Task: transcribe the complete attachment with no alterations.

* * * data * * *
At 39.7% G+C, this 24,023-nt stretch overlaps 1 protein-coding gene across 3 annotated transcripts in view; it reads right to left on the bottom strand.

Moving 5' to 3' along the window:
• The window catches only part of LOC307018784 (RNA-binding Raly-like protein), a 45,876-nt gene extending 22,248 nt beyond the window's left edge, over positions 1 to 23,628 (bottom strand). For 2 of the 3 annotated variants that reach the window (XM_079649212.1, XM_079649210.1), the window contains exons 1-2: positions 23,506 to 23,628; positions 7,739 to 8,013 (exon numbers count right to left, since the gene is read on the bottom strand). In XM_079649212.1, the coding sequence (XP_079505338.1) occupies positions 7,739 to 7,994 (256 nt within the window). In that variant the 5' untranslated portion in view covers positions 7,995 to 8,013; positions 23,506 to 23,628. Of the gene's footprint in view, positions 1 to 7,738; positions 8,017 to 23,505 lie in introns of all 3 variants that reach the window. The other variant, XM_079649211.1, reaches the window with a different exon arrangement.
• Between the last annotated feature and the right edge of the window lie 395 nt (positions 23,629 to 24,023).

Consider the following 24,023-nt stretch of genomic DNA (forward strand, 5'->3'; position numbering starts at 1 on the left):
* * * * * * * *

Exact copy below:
At 39.7% G+C, this 24,023-nt stretch overlaps 1 protein-coding gene across 3 annotated transcripts in view; it reads right to left on the bottom strand.

Moving 5' to 3' along the window:
• The window catches only part of LOC307018784 (RNA-binding Raly-like protein), a 45,876-nt gene extending 22,248 nt beyond the window's left edge, over positions 1 to 23,628 (bottom strand). For 2 of the 3 annotated variants that reach the window (XM_079649212.1, XM_079649210.1), the window contains exons 1-2: positions 23,506 to 23,628; positions 7,739 to 8,013 (exon numbers count right to left, since the gene is read on the bottom strand). In XM_079649212.1, the coding sequence (XP_079505338.1) occupies positions 7,739 to 7,994 (256 nt within the window). In that variant the 5' untranslated portion in view covers positions 7,995 to 8,013; positions 23,506 to 23,628. Of the gene's footprint in view, positions 1 to 7,738; positions 8,017 to 23,505 lie in introns of all 3 variants that reach the window. The other variant, XM_079649211.1, reaches the window with a different exon arrangement.
• Between the last annotated feature and the right edge of the window lie 395 nt (positions 23,629 to 24,023).

Consider the following 24,023-nt stretch of genomic DNA (forward strand, 5'->3'; position numbering starts at 1 on the left):